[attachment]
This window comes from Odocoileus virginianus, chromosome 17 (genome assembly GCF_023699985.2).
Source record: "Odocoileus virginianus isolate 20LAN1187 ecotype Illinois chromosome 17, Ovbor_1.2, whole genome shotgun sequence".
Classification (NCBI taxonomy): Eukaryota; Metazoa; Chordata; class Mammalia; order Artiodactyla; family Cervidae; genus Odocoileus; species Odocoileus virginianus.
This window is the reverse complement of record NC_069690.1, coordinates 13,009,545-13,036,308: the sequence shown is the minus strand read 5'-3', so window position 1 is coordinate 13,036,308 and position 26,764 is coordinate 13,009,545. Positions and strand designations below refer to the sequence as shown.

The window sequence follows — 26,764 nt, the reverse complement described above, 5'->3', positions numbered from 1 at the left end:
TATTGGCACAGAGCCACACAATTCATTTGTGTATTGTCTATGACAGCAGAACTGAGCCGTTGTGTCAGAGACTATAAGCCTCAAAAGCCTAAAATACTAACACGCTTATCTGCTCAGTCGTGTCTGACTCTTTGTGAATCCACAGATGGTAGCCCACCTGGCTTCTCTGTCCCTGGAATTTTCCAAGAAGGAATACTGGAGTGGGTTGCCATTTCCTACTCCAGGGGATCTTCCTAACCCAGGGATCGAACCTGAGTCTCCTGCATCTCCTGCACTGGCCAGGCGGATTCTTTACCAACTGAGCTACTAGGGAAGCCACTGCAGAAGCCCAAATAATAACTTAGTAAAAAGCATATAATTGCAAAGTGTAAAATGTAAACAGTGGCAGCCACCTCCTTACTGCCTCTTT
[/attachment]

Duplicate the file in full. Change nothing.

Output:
This window comes from Odocoileus virginianus, chromosome 17 (genome assembly GCF_023699985.2).
Source record: "Odocoileus virginianus isolate 20LAN1187 ecotype Illinois chromosome 17, Ovbor_1.2, whole genome shotgun sequence".
Classification (NCBI taxonomy): Eukaryota; Metazoa; Chordata; class Mammalia; order Artiodactyla; family Cervidae; genus Odocoileus; species Odocoileus virginianus.
This window is the reverse complement of record NC_069690.1, coordinates 13,009,545-13,036,308: the sequence shown is the minus strand read 5'-3', so window position 1 is coordinate 13,036,308 and position 26,764 is coordinate 13,009,545. Positions and strand designations below refer to the sequence as shown.

The window sequence follows — 26,764 nt, the reverse complement described above, 5'->3', positions numbered from 1 at the left end:
TATTGGCACAGAGCCACACAATTCATTTGTGTATTGTCTATGACAGCAGAACTGAGCCGTTGTGTCAGAGACTATAAGCCTCAAAAGCCTAAAATACTAACACGCTTATCTGCTCAGTCGTGTCTGACTCTTTGTGAATCCACAGATGGTAGCCCACCTGGCTTCTCTGTCCCTGGAATTTTCCAAGAAGGAATACTGGAGTGGGTTGCCATTTCCTACTCCAGGGGATCTTCCTAACCCAGGGATCGAACCTGAGTCTCCTGCATCTCCTGCACTGGCCAGGCGGATTCTTTACCAACTGAGCTACTAGGGAAGCCACTGCAGAAGCCCAAATAATAACTTAGTAAAAAGCATATAATTGCAAAGTGTAAAATGTAAACAGTGGCAGCCACCTCCTTACTGCCTCTTT